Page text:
Digital Track List
- 1 African Rhythms (Album Version) Oneness Of Juju 7:21 Buy
- 2 Follow Me Oneness Of Juju 5:04 Buy
- 3 Space Jungle Funk Oneness Of Juju 9:41 Buy
- 4 Got to Be Right on It (Original 45 Version) JuJu feat. The Space Rangers 5:22 Buy
- 5 Sabi (Black Fire Mix) Okyerema Asante 6:25 Buy
- 6 Interlude - Rhythms Timelesness Oneness Of Juju 0:35 Buy
- 7 No Name #3 / Love is... / My N*gg*r & Me JuJu feat. Roach Om 4:33 Buy
- 8 West Wind Oneness Of Juju 7:42 Buy
- 9 Freedom Fighter Juju 3:29 Buy
- 10 Be About the Future Oneness Of Juju 5:16 Buy
Strut present a comprehensive 2CD / 3LP compilation of the seminal Oneness Of Juju, led by Plunky J. Branch.
Tracing their career from the band’s earliest work in 1970 with South African exiled jazzman Ndikho Xaba in San Francisco, the compilation covers the band’s journey to New York’s loft jazz scene, forming Juju and releasing two landmark albums of hard-hitting percussive jazz on Strata-East. “I saw myself as a cultural warrior,” explains Plunky. “We studied about Africa and tried to infuse our music with an African spirit.” Moving back to his hometown of Richmond, Virginia during the mid-‘70s, Plunky drew in a superb new group of musicians and vocalists and created the band’s new incarnation, Oneness Of Juju, retaining the African influence but fusing his sound with funk and R’n’B on the classic ‘African Rhythms’ album. “We realised that, if we put a backbeat to the Afro-Cuban rhythms, people in Richmond and Washington D.C. could be drawn into it; it didn't change anything about our message.” The change would lead to a series of enduring soul-jazz classics on Jimmy Gray’s Black Fire label, including ‘River Luv Rite’, ‘Plastic’ and ‘Don’t Give Up’ and their biggest crossover international hit, ‘Every Way But Loose’ in 1982, later famously remixed by Larry Levan. The band received renewed interest in their music during the mid-‘80s as Washington D.C.’s go-go innovators cited the band as a major influence and rare groove DJs revived their albums for London dancefloors.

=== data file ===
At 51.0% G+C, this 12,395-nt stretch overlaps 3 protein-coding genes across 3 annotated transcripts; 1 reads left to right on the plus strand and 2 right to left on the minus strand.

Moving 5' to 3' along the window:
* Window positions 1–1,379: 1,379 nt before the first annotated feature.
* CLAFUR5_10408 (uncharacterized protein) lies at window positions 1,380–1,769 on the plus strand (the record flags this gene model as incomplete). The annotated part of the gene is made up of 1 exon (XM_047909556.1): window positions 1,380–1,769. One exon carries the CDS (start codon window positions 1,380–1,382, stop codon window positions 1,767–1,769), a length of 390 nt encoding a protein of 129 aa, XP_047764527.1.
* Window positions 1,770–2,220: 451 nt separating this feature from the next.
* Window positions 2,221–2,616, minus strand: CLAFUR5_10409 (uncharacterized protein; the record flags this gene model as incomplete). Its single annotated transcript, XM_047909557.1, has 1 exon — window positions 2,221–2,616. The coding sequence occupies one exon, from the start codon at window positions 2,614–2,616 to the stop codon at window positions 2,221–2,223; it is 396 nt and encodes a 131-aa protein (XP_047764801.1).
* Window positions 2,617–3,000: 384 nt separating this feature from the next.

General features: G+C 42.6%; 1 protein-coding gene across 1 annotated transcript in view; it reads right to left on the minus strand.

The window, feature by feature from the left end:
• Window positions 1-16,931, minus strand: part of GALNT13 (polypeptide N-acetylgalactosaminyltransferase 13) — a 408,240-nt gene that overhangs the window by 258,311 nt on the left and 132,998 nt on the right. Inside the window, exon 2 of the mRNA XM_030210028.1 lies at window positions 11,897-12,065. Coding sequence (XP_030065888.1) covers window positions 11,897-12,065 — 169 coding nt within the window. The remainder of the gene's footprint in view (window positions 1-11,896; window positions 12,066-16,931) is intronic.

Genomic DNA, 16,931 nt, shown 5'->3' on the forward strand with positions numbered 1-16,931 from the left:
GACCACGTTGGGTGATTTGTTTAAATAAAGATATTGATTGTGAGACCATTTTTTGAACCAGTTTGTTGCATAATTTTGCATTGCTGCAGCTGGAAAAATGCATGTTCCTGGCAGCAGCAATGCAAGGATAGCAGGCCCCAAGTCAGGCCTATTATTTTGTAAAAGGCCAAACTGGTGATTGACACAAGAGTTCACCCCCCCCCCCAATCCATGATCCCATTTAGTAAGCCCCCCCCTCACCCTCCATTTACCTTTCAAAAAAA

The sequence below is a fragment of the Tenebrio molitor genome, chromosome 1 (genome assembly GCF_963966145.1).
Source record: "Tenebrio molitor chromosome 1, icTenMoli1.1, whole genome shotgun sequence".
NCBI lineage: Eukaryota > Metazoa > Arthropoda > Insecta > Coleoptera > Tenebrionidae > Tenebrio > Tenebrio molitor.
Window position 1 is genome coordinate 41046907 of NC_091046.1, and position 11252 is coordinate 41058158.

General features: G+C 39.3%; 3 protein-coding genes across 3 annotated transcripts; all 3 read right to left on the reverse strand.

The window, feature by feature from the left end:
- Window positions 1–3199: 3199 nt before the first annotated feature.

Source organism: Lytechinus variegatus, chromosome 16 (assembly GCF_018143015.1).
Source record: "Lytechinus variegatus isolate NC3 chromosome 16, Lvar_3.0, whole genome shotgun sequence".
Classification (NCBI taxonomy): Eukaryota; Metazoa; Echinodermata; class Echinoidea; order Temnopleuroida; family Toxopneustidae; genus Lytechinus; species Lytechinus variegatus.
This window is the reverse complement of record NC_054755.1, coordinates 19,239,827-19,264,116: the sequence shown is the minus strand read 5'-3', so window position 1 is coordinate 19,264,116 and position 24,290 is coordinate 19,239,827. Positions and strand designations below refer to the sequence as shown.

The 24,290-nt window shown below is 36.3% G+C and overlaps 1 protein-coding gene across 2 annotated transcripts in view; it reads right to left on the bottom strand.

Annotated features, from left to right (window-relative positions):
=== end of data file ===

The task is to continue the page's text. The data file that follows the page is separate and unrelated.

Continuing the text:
‘African Rhythms 1970-1982’ reprises a compilation released on Strut in 2001 and is newly remastered by Frank Merritt at The Carvery. Both formats feature a 12” sized 4pp booklet featuring rare photos and a comprehensive interview with Plunky Branch within liner notes by Chris Menist.
Oneness of Juju
Digital Track List
Strut present a brand new edition of Oneness of Juju’s Afro-jazz classic ‘African Rhythms’, originally released on Black Fire in 1975 and first reissued on Strut in 2002.
For bandleader James “Plunky” Branch, ‘African Rhythms’ marked a significant return to his home town of Richmond, Virginia after a politically charged five years based on the East and West coasts. His personal journey had taken him from activism at Columbia University to San Francisco where Zulu musician Ndikho Xaba used theatre to “resurrect” Afro-Americans with a new African identity. The first incarnation of Plunky’s band, Juju, drew attention to the struggle in South Africa under apartheid, layering heavy Afro rhythms under uncompromising avant garde jazz.
Back in Richmond, Plunky tapped into the mid-Atlantic preference for Southern R&B and gospel: “Juju had always been blues-based and it was a natural progression to add R&B and dance rhythms. It didn’t change our message.”
Produced by Jimmy Gray of Black Fire Records, the new sessions included the title track (“We wanted a song to dance to with a message – ‘you are dancing to African rhythms’”), the positive message of ‘Don’t Give Up’ and political commentary on ‘Liberation Dues’.
Originally just a regional hit on the East coast and in Washington DC specifically, the album gradually spread, influencing the nascent DC go-go scene. The UK revived the album during the rare groove era of the late ‘80s and the title track has since become a soul-jazz favourite worldwide.
Remastered from the original sessions and featuring rare photos and extensive liner notes, this new repress also features Part 1 and Part 2 of the original 45 version of ‘African Rhythms’ and the previously unheard ‘Afrobeat’, recently unearthed from the original tapes.